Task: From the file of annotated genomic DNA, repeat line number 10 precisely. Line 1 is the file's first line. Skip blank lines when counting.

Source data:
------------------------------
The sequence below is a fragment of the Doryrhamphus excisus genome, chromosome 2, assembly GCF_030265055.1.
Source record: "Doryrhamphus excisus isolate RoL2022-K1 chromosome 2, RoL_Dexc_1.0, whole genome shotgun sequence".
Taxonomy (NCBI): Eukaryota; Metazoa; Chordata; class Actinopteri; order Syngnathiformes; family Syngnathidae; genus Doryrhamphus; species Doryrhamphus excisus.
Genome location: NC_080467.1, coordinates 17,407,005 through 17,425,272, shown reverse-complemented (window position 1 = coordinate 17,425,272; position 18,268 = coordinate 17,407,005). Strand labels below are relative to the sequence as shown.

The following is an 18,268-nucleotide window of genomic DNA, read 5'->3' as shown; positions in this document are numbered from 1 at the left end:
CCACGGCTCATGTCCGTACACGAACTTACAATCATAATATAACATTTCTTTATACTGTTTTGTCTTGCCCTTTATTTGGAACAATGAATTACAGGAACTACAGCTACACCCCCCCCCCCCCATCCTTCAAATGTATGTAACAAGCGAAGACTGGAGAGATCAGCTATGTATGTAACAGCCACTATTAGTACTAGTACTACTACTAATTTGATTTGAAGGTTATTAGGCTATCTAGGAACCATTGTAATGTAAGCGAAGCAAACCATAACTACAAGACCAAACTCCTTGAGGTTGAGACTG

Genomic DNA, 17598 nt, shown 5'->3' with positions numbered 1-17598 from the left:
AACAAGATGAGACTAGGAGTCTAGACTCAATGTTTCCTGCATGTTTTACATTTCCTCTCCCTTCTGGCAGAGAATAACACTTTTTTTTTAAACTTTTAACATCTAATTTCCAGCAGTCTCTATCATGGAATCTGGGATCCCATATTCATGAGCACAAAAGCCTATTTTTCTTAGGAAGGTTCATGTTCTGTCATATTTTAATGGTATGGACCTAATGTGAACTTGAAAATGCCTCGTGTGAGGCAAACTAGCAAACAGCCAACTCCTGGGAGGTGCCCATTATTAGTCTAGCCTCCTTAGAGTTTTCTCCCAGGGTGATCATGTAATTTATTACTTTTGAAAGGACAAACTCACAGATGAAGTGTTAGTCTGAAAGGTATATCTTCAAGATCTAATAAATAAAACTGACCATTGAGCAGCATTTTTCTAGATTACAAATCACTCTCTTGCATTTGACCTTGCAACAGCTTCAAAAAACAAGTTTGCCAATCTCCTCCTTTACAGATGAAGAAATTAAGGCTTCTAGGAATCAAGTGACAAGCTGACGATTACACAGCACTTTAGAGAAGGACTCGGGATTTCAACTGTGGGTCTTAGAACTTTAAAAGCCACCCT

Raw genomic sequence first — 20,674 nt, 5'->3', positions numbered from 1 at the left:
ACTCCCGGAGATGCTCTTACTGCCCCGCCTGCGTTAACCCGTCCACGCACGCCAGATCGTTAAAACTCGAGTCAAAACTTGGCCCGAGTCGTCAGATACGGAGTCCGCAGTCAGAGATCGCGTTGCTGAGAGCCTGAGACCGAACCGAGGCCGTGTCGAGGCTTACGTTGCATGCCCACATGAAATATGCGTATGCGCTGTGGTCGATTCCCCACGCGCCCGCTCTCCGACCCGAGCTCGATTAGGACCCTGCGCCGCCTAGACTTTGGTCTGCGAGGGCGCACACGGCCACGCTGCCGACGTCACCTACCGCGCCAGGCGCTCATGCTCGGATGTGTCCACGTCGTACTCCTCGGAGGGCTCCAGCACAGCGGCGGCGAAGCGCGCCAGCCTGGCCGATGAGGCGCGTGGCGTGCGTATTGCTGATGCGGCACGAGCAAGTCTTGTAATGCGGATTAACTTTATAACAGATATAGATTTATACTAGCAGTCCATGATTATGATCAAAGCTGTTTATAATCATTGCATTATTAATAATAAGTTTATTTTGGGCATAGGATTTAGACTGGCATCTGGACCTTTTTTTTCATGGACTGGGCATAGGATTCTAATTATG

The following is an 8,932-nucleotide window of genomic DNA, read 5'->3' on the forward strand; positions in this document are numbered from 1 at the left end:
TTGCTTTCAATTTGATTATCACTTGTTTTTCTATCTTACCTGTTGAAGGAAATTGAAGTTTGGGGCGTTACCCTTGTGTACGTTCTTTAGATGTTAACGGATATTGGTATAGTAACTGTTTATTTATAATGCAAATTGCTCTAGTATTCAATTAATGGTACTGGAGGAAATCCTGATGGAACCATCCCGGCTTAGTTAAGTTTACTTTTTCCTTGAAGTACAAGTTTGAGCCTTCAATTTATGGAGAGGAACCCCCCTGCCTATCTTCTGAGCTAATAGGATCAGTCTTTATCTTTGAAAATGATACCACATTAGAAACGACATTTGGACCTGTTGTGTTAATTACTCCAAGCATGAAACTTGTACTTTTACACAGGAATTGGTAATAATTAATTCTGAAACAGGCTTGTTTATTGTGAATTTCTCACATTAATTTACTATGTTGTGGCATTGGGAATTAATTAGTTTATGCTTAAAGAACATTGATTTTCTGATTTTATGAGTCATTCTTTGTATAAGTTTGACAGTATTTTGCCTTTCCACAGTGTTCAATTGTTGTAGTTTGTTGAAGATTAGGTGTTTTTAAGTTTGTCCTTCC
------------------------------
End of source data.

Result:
ACTCCCGGAGATGCTCTTACTGCCCCGCCTGCGTTAACCCGTCCACGCACGCCAGATCGTTAAAACTCGAGTCAAAACTTGGCCCGAGTCGTCAGATACGGAGTCCGCAGTCAGAGATCGCGTTGCTGAGAGCCTGAGACCGAACCGAGGCCGTGTCGAGGCTTACGTTGCATGCCCACATGAAATATGCGTATGCGCTGTGGTCGATTCCCCACGCGCCCGCTCTCCGACCCGAGCTCGATTAGGACCCTGCGCCGCCTAGACTTTGGTCTGCGAGGGCGCACACGGCCACGCTGCCGACGTCACCTACCGCGCCAGGCGCTCATGCTCGGATGTGTCCACGTCGTACTCCTCGGAGGGCTCCAGCACAGCGGCGGCGAAGCGCGCCAGCCTGGCCGATGAGGCGCGTGGCGTGCGTATTGCTGATGCGGCACGAGCAAGTCTTGTAATGCGGATTAACTTTATAACAGATATAGATTTATACTAGCAGTCCATGATTATGATCAAAGCTGTTTATAATCATTGCATTATTAATAATAAGTTTATTTTGGGCATAGGATTTAGACTGGCATCTGGACCTTTTTTTTCATGGACTGGGCATAGGATTCTAATTATG